Tuesday, December 9, 2008

Persuasion, Jane Austen

Posted by lea at 10:56 AM 0 comments Links to this post
Persuasion is a charming and mature love story - not driven by impetuous young passions, but rather by character and virtue. Sounds boring, but it isn't. The heroine is Anne Elliot, a quiet and good-hearted soul who is much maligned by her father and older sister - two foolish, spendthrift aristocrats to whom looks, money and title mean everything. They dissuade her from marrying young Frederick Wentworth from his lack of all the above, but Anne is never able to get over her lost first love.

Eight years later, he returns - a captain in the navy, rich, dashing and now much sought after by women younger, richer and more attractive than Anne, at the ripe old Elizabethan age of 28. Their subsequent encounters cause such bittersweet pain to read. Blinded by his pride and hurt, he ignores and slights her, only to dicover - when he believes he has lost her for good - that he is, in fact, still desperately in love with her.

Persuasion is an extremely satisfying read. A fairytale that's eminently believable with two characters you can't help but root for. Austen's style of writing is, as always, impeccably timed, perfectly tuned and conveys the heartache and ecstasy of Anne and Captain Wentworth in the most delicious way. This was her last finished work, and is worthy of its place in her catalogue.

Another unexpected source of enjoyment in Persuasion is in seeing the development of the English language over the centuries since the novel was published:

Anne had always thought such a style of intercourse highly imprudent; but she ceased to endeavour to check it, from believing that, though there were on each side continual subjects of offence, neither family could now do without it.
(Chapter 5)

He did justice to his gentleman-like appearance... but at the same time 'must lament his being very much under-hung'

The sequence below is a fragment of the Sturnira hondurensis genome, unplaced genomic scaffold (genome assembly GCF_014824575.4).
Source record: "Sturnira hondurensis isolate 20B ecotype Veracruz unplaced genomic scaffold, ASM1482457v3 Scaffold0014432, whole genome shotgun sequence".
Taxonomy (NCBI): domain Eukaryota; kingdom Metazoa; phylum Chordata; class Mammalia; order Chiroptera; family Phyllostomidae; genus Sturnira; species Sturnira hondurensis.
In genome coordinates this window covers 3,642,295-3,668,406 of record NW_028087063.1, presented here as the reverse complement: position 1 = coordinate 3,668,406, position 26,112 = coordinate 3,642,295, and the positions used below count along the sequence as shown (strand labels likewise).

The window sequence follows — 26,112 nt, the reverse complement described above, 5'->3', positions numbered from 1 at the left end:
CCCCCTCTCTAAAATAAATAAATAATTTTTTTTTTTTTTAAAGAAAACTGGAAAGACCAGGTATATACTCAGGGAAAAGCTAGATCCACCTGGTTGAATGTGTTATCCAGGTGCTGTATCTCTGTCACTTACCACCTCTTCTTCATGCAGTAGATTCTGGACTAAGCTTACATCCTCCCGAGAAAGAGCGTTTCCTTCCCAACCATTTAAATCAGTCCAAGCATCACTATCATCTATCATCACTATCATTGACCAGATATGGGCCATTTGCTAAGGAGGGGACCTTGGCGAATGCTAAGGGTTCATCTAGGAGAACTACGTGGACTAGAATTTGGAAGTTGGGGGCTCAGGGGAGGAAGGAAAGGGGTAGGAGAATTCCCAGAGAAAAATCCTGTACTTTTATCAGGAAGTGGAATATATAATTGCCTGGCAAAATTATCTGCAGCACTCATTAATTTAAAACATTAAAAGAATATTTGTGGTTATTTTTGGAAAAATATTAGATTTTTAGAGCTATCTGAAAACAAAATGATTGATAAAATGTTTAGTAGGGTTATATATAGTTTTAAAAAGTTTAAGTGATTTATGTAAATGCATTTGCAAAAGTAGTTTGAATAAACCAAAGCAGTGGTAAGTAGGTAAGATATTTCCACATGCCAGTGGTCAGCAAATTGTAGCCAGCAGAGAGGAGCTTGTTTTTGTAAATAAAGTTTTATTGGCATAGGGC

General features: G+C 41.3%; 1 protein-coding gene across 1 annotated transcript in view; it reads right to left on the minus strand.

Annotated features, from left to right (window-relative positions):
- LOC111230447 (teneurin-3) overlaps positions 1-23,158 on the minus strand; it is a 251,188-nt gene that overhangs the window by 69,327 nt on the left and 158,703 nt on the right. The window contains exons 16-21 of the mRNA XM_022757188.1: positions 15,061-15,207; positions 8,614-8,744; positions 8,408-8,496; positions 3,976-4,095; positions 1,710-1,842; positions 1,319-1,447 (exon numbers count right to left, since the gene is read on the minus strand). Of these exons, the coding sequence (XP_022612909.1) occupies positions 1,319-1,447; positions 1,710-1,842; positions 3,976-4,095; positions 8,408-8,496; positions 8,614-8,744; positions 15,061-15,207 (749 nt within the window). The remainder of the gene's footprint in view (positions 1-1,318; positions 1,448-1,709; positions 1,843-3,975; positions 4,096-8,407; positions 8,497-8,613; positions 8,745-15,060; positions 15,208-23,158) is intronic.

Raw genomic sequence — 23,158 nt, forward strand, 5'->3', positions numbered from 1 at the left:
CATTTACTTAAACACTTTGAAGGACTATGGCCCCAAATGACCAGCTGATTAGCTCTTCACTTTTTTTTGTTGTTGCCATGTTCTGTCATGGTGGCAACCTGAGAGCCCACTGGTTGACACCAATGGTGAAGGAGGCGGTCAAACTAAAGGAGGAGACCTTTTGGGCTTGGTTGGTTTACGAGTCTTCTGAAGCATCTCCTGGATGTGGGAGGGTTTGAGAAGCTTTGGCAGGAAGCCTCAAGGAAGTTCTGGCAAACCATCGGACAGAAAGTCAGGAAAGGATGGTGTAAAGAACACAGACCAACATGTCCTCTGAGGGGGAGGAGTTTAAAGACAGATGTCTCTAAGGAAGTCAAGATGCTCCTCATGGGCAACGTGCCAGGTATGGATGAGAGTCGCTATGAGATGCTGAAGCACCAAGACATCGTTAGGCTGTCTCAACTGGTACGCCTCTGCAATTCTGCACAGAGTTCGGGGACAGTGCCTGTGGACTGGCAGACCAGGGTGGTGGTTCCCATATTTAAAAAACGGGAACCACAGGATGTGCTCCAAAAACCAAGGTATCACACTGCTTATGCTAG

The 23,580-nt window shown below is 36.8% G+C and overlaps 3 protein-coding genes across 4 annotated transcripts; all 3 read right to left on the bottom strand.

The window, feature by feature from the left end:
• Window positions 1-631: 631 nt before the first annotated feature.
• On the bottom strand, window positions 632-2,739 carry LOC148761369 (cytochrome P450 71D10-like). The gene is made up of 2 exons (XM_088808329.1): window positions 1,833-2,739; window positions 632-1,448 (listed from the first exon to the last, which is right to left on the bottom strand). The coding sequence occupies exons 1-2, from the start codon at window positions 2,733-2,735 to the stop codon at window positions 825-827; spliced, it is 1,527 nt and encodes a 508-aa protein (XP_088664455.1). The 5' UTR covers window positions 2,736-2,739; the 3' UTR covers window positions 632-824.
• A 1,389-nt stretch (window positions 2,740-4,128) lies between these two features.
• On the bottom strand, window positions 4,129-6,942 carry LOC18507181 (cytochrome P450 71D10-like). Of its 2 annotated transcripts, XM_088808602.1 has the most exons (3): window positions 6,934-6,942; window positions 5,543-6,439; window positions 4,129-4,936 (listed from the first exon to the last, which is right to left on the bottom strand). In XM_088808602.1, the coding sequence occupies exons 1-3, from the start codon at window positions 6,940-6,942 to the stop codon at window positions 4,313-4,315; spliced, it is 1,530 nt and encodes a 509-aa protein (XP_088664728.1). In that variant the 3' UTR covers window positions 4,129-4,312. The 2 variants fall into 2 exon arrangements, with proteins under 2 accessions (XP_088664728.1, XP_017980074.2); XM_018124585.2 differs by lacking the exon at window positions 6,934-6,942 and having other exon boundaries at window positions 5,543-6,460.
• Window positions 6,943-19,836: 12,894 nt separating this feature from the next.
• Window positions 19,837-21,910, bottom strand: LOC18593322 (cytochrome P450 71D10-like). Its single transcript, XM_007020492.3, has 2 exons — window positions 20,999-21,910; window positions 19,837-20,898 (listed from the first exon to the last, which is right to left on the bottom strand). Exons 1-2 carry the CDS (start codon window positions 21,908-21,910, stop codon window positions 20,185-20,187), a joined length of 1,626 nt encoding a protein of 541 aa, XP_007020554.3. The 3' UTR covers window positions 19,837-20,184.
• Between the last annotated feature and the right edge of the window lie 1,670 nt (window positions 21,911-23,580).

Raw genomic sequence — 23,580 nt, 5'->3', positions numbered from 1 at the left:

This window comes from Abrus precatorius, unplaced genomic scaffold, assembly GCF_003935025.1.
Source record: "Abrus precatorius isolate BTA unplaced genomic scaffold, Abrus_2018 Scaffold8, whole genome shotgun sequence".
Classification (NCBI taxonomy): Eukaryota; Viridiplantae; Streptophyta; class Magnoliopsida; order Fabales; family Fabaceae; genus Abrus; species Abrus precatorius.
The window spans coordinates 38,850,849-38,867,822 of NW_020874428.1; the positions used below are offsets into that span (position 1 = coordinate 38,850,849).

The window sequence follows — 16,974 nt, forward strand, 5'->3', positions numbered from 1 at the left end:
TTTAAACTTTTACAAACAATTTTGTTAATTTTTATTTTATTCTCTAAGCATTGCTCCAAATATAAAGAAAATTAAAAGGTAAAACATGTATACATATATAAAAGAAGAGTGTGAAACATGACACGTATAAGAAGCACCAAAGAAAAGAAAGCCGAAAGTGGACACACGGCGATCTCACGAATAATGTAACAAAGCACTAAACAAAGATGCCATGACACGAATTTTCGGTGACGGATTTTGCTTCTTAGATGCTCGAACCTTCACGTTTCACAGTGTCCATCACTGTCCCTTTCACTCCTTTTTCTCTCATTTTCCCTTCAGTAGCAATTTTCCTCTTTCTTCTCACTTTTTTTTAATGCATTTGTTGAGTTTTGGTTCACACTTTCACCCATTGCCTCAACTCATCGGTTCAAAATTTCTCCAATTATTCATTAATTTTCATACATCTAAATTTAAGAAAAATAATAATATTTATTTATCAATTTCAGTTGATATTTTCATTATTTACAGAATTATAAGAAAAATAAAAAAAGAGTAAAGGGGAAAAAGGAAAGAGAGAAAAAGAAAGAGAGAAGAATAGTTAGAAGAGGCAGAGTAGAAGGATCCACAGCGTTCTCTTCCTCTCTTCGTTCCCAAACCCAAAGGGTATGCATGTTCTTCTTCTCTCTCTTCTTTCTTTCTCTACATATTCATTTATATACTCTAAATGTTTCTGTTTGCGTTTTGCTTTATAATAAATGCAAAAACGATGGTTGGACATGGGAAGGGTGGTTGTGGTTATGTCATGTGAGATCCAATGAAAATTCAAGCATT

(Chapter 15)

Thursday, December 4, 2008

Gifts that keep giving

Posted by lea at 4:38 PM 1 comments Links to this post
Remember George's 'Human Fund' in Seinfeld? An untraditional present where the benefit of the gift goes to a charity or person in need (in that episode, the charity case was George himself).

Nowadays, charities are much more inventive and rather than offering generic donations 'on behalf of', you can give anything from farm animals to school books to seeds and almost anything else a person in need could possibly want. It's a fun way to give and do good at the same time.

For example, Oxfam Unwrapped offers gifts of cattle manure for $15 to help crop growers in Sri Lanka, or you can build a school in Vietnam on behalf of a loved one for $3,500.

ChildFund Australia's Donations with a Difference scheme allows you to buy the most 'Eggsellent' gift of chickens for impoverished famlies in Cambodia for just $21, or lay out some more dosh to pay for a water pump in Papua New Guinea for $1,485.

You can buy online and gifts even come with great gimmicky cards. You can even opt for an e-card, so it's never too late to start your Christmas shopping. I guess the only consideration is how much the gift will be worth in the sight of the recipient. Fortunately there are 2 recipients, so even if your intended gift recipient (the person who ends up with the card) isn't too thrilled about a family in Uganda gaining a water bucket on their behalf, the Ugandan family will love you to bits. And let's face it, it's much better than socks or random kris kringle gifts that end up re-gifted year after year.

Thursday, November 27, 2008

Damsel in Distress, P.G. Wodehouse

Posted by lea at 4:28 PM 0 comments Links to this post
At the risk of sounding clichéd, the first words that spring to mind are 'madcap antics' and 'comic caper'. P.G. Wodehouse is a master of these elements and he's right at home in Damsel in Distress. There are - as usual with Wodehouse - budding romances, mistaken identities, clever butlers, evil aunts and, of course, a whole array of shenanigans in between. What's a shenanigan? Who knows exactly, but this book's got them in spades.

The plot begins when Lady Maud Marshmoreton travels secretly to London to meet the unsuitable suitor she's unfortunately fallen in love with. Spotted by her aristocratic brother Lord Belpher (a fat bosh if ever there was one), she dives into a taxi occupied by American composer George Bevan, whose chilvalry is as spontaneous as his falling in love with her. To add to the complications, her pompous and overbearing aunt, Lady Caroline, is determined to marry her off to her own highly suitable stepson Reggie, a vacuous young gent who is smitten by the sight of Alice Faraday, secretary to Maud's father, Lord Marshmoreton.